This morning as I scanned social media, I noted a number of people bracing themselves for the start of another work week. In fact, Monday was getting bashed with words that ranged from mild dread to outright hatred.
Geez, Louise, someone needs to defend Monday.
Waking up is no harder for me on Monday than any other day. My bed is warm and comfy seven days a week. If not for alarms, my bed and I might never separate. Anyway, until I've had my coffee, I don't know what day it is.
I started loving Mondays when I was a classroom teacher. For reasons I never fully understood, the students worked harder and were more cooperative on Mondays. I have no documented proof of that, but it's true. I began to look forward to Mondays.
There's something exciting about a Monday. It's like a new beginning. The week stretches ahead with blanks to fill in. To-do lists, full of hope, are made. New projects are undertaken. Anything seems possible on Monday.
So, here we are, Monday, my friend. Let's do something great this week.
Thanks to the reign of technology, I no longer lose my grocery list. Ever since my iPhone became the equivalent of another body part, the list goes with me everywhere. I might add or delete items from the list at any time of day, at whatever moment a thought wanders through my brain. Then, when shopping day arrives, the list is up-to-date and in my hand at the store.
I remember days past when I'd get to the grocery store, fumble through my purse, and realize my paper list wasn't with me. A bewildered panic would seize my body as I wandered up and down the aisles, racking my brain to remember what I'd written on the missing list. My only option was to fill the cart with familiar items, hoping some of the things might be what I needed. All the while, I couldn't shake that nagging feeling something was being forgotten.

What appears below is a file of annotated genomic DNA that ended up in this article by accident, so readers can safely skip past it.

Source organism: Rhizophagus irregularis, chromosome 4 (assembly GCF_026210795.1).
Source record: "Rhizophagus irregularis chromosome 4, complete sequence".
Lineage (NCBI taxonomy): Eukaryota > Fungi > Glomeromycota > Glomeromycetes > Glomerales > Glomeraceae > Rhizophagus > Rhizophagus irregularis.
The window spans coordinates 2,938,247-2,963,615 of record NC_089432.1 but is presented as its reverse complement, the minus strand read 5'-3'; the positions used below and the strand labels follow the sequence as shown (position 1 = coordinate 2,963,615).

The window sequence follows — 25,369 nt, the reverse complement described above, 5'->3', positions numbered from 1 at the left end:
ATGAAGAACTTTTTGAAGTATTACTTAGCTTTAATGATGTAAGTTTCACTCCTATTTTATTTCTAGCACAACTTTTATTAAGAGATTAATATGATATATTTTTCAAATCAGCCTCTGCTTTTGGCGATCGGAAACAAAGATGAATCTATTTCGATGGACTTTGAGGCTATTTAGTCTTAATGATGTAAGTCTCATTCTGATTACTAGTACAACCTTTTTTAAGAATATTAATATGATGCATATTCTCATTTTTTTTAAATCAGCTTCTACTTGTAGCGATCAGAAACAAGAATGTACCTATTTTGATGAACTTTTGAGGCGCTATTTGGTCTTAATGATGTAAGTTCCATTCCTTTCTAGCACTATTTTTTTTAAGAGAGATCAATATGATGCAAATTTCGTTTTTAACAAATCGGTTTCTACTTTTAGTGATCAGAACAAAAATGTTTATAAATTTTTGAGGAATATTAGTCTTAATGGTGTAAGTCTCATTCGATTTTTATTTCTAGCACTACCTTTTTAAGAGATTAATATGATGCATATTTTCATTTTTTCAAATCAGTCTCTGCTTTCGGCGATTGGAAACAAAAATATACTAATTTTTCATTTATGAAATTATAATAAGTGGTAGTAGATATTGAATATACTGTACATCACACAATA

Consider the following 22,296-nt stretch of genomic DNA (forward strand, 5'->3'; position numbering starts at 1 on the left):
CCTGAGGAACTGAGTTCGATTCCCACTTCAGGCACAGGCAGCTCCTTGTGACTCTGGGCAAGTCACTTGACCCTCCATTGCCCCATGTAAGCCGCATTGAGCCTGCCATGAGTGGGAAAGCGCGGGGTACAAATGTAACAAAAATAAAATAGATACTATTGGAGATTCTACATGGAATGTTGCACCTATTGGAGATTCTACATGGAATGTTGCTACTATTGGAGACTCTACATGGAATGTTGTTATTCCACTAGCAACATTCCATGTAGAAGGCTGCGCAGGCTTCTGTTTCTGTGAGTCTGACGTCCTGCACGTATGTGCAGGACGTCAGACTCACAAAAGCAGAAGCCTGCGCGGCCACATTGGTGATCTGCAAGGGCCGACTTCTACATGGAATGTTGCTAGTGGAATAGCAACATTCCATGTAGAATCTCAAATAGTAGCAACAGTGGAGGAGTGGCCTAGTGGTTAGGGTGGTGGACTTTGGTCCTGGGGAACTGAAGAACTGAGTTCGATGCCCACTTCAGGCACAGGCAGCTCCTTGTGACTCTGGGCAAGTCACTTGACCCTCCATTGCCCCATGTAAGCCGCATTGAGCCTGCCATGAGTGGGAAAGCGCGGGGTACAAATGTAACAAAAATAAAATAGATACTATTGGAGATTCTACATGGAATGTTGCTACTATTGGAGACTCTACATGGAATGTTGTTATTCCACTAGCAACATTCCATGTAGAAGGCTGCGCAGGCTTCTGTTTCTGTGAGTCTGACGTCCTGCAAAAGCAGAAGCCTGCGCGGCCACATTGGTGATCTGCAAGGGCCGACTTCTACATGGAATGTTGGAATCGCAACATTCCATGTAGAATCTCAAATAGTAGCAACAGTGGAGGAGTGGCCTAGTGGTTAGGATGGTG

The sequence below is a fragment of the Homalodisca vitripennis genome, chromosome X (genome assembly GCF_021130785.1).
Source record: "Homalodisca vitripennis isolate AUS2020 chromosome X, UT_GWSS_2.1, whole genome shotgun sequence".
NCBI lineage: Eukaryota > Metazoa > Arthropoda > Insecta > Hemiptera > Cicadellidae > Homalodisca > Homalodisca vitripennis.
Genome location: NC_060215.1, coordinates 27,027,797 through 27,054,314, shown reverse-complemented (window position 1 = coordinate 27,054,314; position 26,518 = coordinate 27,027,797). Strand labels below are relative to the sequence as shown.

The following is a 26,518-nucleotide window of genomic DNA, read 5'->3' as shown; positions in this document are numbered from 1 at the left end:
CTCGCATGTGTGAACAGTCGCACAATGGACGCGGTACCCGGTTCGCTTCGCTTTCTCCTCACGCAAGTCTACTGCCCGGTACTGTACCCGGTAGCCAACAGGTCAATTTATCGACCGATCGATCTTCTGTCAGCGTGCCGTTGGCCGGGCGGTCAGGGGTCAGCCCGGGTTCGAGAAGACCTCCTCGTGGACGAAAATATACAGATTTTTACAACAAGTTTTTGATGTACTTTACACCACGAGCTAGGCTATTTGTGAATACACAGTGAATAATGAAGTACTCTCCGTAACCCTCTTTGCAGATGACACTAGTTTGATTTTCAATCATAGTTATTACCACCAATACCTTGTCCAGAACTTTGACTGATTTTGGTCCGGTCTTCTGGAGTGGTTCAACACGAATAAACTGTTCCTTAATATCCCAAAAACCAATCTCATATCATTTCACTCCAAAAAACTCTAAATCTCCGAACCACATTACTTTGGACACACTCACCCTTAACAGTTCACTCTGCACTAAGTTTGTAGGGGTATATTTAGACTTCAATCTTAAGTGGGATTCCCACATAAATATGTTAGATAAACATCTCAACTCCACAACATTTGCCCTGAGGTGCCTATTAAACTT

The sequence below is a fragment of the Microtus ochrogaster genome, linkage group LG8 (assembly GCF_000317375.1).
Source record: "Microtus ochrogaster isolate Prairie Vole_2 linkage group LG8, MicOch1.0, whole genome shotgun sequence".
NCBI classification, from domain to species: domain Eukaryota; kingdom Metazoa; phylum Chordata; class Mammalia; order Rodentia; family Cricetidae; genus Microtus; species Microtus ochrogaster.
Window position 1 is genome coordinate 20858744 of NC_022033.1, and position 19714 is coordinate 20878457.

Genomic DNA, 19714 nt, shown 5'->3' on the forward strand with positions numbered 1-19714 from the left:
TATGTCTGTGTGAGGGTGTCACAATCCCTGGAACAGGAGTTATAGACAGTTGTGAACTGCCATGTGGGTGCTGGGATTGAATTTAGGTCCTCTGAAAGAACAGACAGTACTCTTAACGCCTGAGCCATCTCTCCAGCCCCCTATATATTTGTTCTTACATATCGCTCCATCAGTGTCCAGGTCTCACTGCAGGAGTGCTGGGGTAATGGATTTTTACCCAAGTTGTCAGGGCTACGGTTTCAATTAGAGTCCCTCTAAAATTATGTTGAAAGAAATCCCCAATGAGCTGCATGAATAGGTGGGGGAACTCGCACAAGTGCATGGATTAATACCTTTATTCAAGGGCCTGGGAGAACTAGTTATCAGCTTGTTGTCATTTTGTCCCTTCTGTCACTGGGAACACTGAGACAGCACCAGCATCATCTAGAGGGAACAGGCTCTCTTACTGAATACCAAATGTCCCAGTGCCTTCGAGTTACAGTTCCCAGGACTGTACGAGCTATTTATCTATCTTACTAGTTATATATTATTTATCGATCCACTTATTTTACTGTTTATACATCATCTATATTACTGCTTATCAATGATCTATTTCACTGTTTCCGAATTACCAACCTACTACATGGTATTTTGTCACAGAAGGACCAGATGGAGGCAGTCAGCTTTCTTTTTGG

Of course, something was forgotten. I'd discover what it was much later when the list popped up somewhere at home, taunting me. I could either return to the store or do without.
The present generation can't relate to such an experience. The days of the paper list are over. In fact, why use a list at all? Groceries can be ordered online for pick-up or for home delivery. It's as easy as clicking 'Add to cart'. The process saves so much time and frustration.
At least, it's supposed to. I seem to have less time than ever. I don't know where all the time goes that I'm supposed to be saving. I still meet myself coming and going, and I often work into the wee hours. I have too many appointments, too many unfinished projects, and too many meetings. I'm baffled as to why there's not more free time. I wonder if it would help if I made a list.
My reading selections in January were a mixed lot. I chose one novel, three middle grade novels, and one writing craft book.
Bear Town by Fredrik Backman
I'm a fan of Backman, having read many of his other books. His stories don't always lead where I think they are going, but they lead to the right place. Bear Town is a story of family dysfunction. It's also a story of small town camaraderie and survival with lots of truth and heartbreak.
How to Steal a Dog by Barbara O'Connor
This is a story of how a homeless child hatches a plan to get enough money to move her family out of their car and into a house.
Crenshaw by Katherine Applegate
I'm not sure how I ended up reading so much about this topic in one month, but Crenshaw is also about the struggle of childhood homelessness. An old imaginary friend shows up, uninvited, to help the child through a tough time.
Out of My Mind by Sharon M. Draper